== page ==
Just to add my voice here, this is great information! Thank you for posting it. I’m preparing to self-publish a first novel as well as several photo related books this year. Having this kind of information is absolutely invaluable and deeply appreciated!

    1. Thank you! If there’s anything else you’d like to know, don’t hesitate to ask. I could always use more ideas for blog posts and You Tube videos.

      1. K'lee L. says:

        Absolutely! I’ll be sure to send a few suggestions and questions your way. I’m always looking to learn a bit more!

  4. ronfritsch says:

    Ruth, I do what you do for the ebooks: KDP for Amazon, and Smashwords for all the other online stores. But I also use Createspace for the paperbacks. Some of my readers still insist upon a print book, and that’s okay with me.

    1. I forgot to mention paperbacks. I use CreateSpace, too. I know there’s Lulu and Lightning Source, but those are more expensive than what I need. I like to buy paperbacks when a book is a keeper.

  5. Thank you so much for this very important information!

    1. You’re welcome. 🙂

  6. Thank you for sharing this! Much needed information 😀

    1. You’re welcome. 🙂

  7. olganm says:

    I have used Draft 2 Digital because I found the Smashword instructions a bit too daunting and Draft2Digital don’t have many (hardly any) formatting requirements, and they also offer the possibility of publishing through Create Space (you still need the cover but they produce the PDF). Unless you have an Apple computer it’s not possible to publish to Apple unless you use an intermediary (like Smashwords or D2D or I imagine others). Sometimes depending on where you live it’s also quite difficult to publish directly to some platforms as each one might have different requirements (I’ve recently published to a site for Spanish e-books but you need to have an Spanish bank account).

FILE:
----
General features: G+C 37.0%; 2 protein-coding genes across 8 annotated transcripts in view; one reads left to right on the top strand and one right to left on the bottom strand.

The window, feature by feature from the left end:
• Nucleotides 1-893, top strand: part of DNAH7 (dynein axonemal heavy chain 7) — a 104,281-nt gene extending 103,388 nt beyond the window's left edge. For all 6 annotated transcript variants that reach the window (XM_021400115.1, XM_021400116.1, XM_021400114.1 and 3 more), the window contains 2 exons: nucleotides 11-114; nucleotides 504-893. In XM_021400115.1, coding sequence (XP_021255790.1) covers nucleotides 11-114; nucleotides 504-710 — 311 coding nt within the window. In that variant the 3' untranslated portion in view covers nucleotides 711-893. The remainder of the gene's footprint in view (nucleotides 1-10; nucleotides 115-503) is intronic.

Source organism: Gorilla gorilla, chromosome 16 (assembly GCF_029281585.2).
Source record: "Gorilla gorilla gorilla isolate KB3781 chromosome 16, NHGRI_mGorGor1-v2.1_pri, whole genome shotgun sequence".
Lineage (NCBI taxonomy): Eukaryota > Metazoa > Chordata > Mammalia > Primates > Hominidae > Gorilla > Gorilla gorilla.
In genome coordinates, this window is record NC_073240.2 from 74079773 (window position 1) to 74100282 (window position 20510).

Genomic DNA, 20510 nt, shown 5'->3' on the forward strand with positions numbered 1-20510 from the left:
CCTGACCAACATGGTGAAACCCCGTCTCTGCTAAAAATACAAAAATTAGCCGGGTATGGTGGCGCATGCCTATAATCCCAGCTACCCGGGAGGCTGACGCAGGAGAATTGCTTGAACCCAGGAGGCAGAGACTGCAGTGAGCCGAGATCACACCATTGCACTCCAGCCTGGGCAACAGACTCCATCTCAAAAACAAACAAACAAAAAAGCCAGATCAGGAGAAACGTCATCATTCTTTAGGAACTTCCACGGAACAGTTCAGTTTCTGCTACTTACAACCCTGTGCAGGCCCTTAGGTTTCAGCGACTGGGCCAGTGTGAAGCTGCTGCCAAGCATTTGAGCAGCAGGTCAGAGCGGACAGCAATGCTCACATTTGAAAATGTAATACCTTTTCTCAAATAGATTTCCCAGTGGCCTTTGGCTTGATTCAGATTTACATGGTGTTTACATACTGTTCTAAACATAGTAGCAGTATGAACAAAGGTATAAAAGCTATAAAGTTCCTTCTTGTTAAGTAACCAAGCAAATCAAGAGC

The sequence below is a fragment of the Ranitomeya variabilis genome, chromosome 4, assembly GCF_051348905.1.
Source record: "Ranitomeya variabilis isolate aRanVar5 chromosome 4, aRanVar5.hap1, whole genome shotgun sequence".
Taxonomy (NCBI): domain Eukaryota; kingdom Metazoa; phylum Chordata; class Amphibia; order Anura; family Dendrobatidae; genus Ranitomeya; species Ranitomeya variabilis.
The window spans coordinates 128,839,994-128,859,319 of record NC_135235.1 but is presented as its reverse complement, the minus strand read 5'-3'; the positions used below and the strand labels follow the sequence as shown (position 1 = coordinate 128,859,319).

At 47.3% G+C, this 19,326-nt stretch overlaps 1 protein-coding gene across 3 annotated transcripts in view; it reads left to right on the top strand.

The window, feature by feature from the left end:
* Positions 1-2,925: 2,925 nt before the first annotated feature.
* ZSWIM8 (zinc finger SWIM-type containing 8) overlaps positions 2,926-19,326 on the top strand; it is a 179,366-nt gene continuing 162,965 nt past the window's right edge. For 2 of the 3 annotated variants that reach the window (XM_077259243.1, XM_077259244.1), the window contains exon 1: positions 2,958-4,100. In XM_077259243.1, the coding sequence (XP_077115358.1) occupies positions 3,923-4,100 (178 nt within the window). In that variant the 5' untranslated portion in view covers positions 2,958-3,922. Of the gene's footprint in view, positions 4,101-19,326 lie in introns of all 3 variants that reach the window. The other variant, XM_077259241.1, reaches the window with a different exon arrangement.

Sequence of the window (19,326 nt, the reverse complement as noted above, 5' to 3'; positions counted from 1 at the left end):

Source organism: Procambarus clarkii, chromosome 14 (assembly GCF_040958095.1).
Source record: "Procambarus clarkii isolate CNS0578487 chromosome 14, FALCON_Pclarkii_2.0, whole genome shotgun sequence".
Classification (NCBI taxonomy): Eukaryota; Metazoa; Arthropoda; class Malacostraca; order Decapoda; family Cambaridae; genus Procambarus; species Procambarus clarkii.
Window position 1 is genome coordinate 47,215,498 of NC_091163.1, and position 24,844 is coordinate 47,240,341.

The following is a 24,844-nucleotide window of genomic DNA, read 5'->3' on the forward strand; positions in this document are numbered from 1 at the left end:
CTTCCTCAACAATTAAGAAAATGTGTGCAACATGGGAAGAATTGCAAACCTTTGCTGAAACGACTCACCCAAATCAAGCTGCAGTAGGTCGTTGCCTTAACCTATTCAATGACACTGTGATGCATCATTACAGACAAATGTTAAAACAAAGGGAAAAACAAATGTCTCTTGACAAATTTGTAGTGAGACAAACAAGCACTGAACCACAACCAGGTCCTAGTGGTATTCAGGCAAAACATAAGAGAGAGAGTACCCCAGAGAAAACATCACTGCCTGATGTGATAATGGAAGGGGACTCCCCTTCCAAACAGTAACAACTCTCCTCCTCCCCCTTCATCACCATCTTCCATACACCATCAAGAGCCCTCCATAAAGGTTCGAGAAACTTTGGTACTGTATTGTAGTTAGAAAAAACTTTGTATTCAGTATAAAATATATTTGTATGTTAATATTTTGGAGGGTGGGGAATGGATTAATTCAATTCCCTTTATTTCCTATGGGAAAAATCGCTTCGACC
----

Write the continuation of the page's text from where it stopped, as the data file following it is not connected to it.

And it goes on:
Thanks so much for the info.

    1. Thanks for sharing all this great information! I didn’t realize D2D helped with getting books on Create Space. That’s a nice time saver. I do like being able to use one place to upload on multiple platforms, but there have been times when I had to go directly on Barnes & Noble and Kobo. I have a Macbook, but I heard uploading directly to iBooks can be tricky so I haven’t bothered trying for that one.

      You seem to know a lot about publishing. I was wondering, do you know anything about Google Play? Someone in the comments was asking about it, and I haven’t ever used it.

  8. Has anyone published through Google Play? I’ve heard negative and positive comments.

    1. I haven’t checked Google Play out. I’m not sure if they are worth it or not. Based on the brief research I did after seeing your question, it looks like the biggest issue is them discounting books with Amazon price matching. However, some authors suggested upping the prices of your books so if Google Play discounts them, it will discount to what you really want.

      1. Thanks Ruth. I also heard that VAT might have to be considered as well, so I need to do some more maths! And here I thought I’d done it already with Amazon LOL. I’ve decided that I’ll upload one of my earlier ebooks and see how it goes. Have 4 days off work over Easter, so will do it then.

        1. I think the main thing with VAT is whether or not you will take up the cost and lower the price of your book or have the reader pick up the cost and up the price. Either way, it’s a no-win. 😦

  9. Hi Ruth (hope you and the rest of the SPAL team are well!) … thanks for the post, there were a couple of outlets I hadn’t thought of. Always appreciate the support and advice you all give … WRITE ON!
    Cheers Dave

    1. Hi Dave! It’s nice to see you again. 🙂

  10. KL Caley says:

    Just to say the same as everyone else, thanks for sharing this. It’s good to have the options explained and from someone who has experienced them. Great post! 🙂

  11. Reblogged this on The 960 Writers and commented:
    A good overview about our options in Indie Publishing.

    1. Thanks for reblogging. 🙂

  12. Barb says:

    Unlike Smashwords – who pays quarterly – D2D pays monthly. And their “meatgrinder” is much better.

    1. I do like the monthly payment feature. I’ve had to delay a couple of quarterly tax payments for two-three weeks because I had to wait for Smashwords to send the payments out. The meatgrinder can be a pain. It seems as soon as I think I’ve figured it out, I miss something.